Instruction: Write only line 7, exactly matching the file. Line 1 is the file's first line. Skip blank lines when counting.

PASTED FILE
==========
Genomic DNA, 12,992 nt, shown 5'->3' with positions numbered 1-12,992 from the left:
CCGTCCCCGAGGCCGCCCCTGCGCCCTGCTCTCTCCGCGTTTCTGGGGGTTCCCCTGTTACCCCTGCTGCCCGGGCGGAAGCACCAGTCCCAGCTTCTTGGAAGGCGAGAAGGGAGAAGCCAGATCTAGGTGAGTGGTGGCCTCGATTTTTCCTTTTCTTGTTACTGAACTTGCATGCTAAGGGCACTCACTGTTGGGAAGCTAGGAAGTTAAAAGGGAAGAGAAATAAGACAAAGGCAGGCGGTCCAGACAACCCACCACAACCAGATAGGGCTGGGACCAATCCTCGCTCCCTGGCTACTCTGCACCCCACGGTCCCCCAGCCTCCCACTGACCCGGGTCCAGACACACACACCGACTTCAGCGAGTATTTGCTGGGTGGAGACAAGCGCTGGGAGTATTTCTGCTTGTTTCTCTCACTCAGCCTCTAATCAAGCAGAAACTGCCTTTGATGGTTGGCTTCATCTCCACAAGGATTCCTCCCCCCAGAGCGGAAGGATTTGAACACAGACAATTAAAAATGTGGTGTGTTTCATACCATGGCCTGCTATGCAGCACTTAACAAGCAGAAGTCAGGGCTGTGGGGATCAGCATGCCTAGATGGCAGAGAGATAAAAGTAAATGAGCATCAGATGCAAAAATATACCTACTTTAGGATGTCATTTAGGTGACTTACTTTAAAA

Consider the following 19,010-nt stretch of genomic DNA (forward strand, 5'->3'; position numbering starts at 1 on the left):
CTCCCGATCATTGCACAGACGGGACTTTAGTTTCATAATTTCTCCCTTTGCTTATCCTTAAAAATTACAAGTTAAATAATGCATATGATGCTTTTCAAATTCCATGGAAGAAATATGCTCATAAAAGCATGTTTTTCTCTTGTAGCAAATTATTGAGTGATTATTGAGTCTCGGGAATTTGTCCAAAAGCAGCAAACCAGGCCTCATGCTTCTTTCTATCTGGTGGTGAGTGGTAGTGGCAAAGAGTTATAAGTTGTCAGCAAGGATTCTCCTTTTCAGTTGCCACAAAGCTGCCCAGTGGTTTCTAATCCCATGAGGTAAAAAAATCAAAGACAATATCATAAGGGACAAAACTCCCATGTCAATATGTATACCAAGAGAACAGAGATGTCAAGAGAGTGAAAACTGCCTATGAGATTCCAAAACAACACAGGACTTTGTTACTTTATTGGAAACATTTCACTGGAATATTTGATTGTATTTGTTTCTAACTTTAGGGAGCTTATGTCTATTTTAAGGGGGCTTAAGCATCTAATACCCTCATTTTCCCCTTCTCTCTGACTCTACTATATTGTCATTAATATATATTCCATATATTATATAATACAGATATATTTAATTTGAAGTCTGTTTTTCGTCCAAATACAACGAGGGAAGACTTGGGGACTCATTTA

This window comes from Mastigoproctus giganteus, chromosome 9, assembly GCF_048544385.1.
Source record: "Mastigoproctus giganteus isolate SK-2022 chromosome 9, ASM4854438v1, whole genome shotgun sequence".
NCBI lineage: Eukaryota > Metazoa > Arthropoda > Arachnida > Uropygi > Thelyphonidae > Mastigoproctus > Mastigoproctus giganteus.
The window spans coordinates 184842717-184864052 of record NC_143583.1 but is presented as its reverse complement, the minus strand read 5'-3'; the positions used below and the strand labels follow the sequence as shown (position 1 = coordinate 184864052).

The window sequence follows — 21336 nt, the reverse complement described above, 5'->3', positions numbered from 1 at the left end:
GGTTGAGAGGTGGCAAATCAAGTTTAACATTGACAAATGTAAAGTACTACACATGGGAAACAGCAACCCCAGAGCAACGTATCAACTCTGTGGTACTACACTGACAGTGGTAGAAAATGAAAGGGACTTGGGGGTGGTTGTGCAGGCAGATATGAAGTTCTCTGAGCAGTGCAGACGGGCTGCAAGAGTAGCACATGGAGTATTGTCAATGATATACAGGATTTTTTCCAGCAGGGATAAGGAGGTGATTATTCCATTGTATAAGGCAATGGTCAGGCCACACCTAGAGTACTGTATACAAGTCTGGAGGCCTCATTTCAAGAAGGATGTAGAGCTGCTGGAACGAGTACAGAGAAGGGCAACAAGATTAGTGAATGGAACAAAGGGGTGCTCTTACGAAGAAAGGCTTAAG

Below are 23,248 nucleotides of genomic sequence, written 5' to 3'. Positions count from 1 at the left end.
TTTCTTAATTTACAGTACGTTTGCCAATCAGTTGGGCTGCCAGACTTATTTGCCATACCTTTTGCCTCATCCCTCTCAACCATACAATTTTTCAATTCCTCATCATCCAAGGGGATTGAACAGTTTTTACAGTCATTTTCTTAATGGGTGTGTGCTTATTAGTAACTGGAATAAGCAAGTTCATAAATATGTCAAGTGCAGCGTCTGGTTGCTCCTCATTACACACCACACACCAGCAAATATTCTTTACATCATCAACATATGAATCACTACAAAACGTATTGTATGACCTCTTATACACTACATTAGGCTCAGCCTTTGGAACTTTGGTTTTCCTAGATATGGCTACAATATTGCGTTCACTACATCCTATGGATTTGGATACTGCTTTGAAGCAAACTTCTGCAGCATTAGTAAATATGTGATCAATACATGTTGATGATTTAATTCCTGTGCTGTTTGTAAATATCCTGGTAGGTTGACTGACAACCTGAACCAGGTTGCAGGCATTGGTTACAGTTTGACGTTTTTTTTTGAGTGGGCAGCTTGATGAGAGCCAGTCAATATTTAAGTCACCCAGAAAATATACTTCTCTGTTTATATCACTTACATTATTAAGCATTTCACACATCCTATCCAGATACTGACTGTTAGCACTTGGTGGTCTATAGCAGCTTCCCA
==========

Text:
NCBI lineage: Eukaryota > Metazoa > Arthropoda > Arachnida > Uropygi > Thelyphonidae > Mastigoproctus > Mastigoproctus giganteus.